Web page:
Please note that it is important that the words ‘special resolution’ appear as part of the notice.

Again, if insufficient notice is given in accordance with all of the above, the special resolution will have no effect.

Occasionally associations may wish to make many changes to its rules making it complicated to list every change individually. In this case, it is appropriate to provide each member with a copy of the complete new rules as they will appear after approval. The notice of special resolution might then read: ‘It is proposed to adopt the attached rules in place of all of the existing rules of XYZ Association (Inc).’

If your association’s rules provide for proxy or postal voting the relevant forms need to be forwarded to members with the meeting notice. Meetings provides more information on this topic.

A special resolution

Firstly, the committee needs to ensure a quorum is present at the meeting. The special resolution(s) need to be moved in the same way as any other resolution.

For example:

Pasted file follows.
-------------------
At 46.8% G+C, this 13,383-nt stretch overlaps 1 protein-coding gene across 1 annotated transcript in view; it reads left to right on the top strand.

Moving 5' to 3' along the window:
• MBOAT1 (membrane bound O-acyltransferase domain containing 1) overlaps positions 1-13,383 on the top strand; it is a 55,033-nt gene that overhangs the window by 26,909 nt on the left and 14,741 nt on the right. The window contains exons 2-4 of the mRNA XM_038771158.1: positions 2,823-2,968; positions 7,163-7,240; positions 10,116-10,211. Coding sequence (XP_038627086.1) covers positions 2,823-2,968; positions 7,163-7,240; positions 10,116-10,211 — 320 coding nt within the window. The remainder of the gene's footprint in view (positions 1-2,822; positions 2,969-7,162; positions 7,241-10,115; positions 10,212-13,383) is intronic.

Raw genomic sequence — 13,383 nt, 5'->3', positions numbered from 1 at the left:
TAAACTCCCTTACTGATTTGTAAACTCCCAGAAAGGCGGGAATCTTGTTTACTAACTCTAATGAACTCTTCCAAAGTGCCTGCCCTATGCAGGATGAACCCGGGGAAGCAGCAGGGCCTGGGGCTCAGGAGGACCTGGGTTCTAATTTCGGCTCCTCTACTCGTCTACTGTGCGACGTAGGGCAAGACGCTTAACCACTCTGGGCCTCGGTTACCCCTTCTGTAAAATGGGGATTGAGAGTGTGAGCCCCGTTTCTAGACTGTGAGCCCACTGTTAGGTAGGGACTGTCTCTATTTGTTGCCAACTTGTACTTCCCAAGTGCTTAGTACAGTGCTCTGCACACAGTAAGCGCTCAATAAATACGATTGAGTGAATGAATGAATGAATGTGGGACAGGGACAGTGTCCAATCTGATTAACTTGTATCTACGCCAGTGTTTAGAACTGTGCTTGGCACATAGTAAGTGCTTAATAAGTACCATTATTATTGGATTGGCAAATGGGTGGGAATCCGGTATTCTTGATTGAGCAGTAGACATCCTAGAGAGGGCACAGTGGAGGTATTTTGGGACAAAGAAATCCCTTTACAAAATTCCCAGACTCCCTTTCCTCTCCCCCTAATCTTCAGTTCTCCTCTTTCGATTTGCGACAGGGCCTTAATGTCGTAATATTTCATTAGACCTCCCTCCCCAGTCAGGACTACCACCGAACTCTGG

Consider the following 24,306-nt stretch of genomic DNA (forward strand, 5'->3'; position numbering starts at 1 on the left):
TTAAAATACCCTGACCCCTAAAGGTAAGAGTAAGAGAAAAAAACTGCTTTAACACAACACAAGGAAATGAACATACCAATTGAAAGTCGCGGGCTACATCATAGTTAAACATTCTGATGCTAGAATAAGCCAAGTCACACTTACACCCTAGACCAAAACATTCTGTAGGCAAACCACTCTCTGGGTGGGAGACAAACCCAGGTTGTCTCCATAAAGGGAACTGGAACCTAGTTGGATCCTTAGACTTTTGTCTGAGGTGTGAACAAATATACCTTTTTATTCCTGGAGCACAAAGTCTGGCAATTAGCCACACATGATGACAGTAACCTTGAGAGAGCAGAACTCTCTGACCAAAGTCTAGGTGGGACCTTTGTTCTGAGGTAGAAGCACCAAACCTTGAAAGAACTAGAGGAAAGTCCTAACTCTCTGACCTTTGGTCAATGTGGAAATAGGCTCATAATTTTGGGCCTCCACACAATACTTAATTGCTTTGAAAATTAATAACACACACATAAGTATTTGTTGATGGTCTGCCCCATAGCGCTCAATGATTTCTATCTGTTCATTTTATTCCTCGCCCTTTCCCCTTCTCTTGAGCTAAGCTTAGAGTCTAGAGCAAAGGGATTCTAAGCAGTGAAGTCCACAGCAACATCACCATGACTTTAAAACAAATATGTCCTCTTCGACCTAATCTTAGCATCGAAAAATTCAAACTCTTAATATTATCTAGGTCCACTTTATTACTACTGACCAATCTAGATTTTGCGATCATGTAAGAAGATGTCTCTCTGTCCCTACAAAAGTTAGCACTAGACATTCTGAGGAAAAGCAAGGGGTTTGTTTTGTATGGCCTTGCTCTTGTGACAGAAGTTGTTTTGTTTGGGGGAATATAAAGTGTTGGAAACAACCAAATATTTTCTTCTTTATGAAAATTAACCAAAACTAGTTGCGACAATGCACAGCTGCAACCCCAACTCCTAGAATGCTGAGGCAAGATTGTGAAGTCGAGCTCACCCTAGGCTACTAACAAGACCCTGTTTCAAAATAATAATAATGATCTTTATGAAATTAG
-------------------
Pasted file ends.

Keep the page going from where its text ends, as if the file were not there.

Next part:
'I move that rule 5 be changed to read ……..’

Moved: John Robertson

Seconded: Vicky Nichols

The association must ensure any resolution(s) to adopt altered rules is passed by the required majority. A special resolution needs at least 75% of members voting in person or (if permitted) by proxy or postal vote, to vote in favour of the rules being altered in the manner proposed.

Note: This means only 75% of those members present at the meeting who are eligible to vote is required.

A special resolution to alter the rules must be lodged with Consumer Protection to have effect.

Lodging the changes

For legal effect, an association must lodge any changes to its rules by special resolution within one month of passing the resolution with the Commissioner for Consumer Protection.